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Why Should You Care About Preemies?

“Each year, preterm birth affects nearly 500,000 babies—that’s 1 of every 8 infants born in the United States. Preterm birth is the birth of an infant prior to 37 weeks gestation. It is the most frequent cause of infant death, the leading cause of long-term neurological disabilities in children, and costs the U.S. health care system more than $26 billion each year.”   from the CDC website

That’s kind of a big deal, isn’t it?

Well, it is to me.  I have had five kids, four of which were born before 37 weeks gestation.  Crazy, right?

In my case, my doctors could find no underlying cause for the premature labours.  The best guess we had was “maximum capacity.”  Each pregnancy, I’d get a little bigger, and then — bam! — labour would start.  It worked out well for my fifth child, who was born full term.  It was terrible for my twins (numbers 3 & 4), since there were two of them in there:  less space, earlier delivery.  They were born at 27 weeks plus 2 days.

Yes, at that age, they count the days as being important.

We spent three months in the blipping NICU.  (It literally made blipping sounds all the time.  You could almost lose the babies in all the machines.)

During that time, Gideon had three cases of septicemia.  Xander had NEC (nectrotizing enterocolitis), with a perforated bowel, an emergency phone call home in the middle of the night, and an eventual ileostomy.  And that all happened in the first month.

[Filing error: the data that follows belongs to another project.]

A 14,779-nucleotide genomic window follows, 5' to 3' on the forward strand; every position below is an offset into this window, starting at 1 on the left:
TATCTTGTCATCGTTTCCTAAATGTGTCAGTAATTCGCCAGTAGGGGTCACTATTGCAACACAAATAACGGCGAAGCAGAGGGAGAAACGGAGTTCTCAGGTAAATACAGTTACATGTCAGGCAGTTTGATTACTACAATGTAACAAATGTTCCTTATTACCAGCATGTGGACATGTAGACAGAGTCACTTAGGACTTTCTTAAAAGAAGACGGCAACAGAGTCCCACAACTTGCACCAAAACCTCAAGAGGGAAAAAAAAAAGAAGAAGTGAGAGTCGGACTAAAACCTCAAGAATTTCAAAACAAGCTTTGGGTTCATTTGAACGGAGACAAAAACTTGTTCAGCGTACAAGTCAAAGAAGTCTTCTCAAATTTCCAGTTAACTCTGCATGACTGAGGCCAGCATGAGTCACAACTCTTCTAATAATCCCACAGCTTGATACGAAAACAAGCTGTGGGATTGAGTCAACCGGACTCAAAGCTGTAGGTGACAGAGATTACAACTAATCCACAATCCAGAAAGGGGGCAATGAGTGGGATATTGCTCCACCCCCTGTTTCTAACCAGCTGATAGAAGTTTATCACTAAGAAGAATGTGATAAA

Thankfully, both of our little cutie pies survived, and Xander even had his ileostomy reversed when he was 10 months old.  He has amazing scars on his belly, but otherwise, you’d never know what he went through.  He remembers nothing.

My first son was born at “only” 32 weeks, and stayed “only” 3 weeks in the hospital, growing and learning to eat by mouth.

My second son was born at 35 weeks, and seemed almost full-term to me!  He spent only one night in the NICU for observation, then we were both discharged from the hospital on the same day.  What a difference a couple weeks makes!

So why am I telling you all this?  Well, today is World Prematurity Awareness Day.  Why is it important to be aware?  Because modern medicine saved my children’s lives.   And I’m not the only one who goes through this: 1 in 8 babies are born too early.  Let me tell you, it’s not something you expect to happen.

There is this amazing medicine given to preemies who can’t breathe.  It’s called BLES (bovine lipid extract surfactant).  You put it in lungs that can’t absorb oxygen, even with a ventilator, and bam!  The vent works.

Did you know many of these technologies are here because of Patrick Kennedy?  He was JFK’s last child, a preemie, who died from respiratory distress.  The whole nation mourned him, and they directed money towards research and medicines.  My twins are alive today because of those technologies.

This is why awareness is so important.  There are still babies who die because the technology simply doesn’t exist to save them.

I get really excited when I hear about new medical discoveries.  You know how we hear about researchers trying to grow organs from stem cells (the ethically harvested ones)?  Well, can you imagine if they could build placentas that way?  Someday, they might….  But placentas are way more complex than most organs.  They are basically a life-support system for a baby, providing nourishment, oxygen, and waste removal.

The NICU does its best to replicate that system, but it’s a poor substitute, at best.  Most treatments used to save the babies’ lives also have serious side effects, like blindness, brain bleeds, sepsis, and more.  Thankfully, the NICU doctors are artists, carefully balancing medical intervention with moderation.  They do their best to make sure the babies not only survive, but thrive.  It’s not an easy job.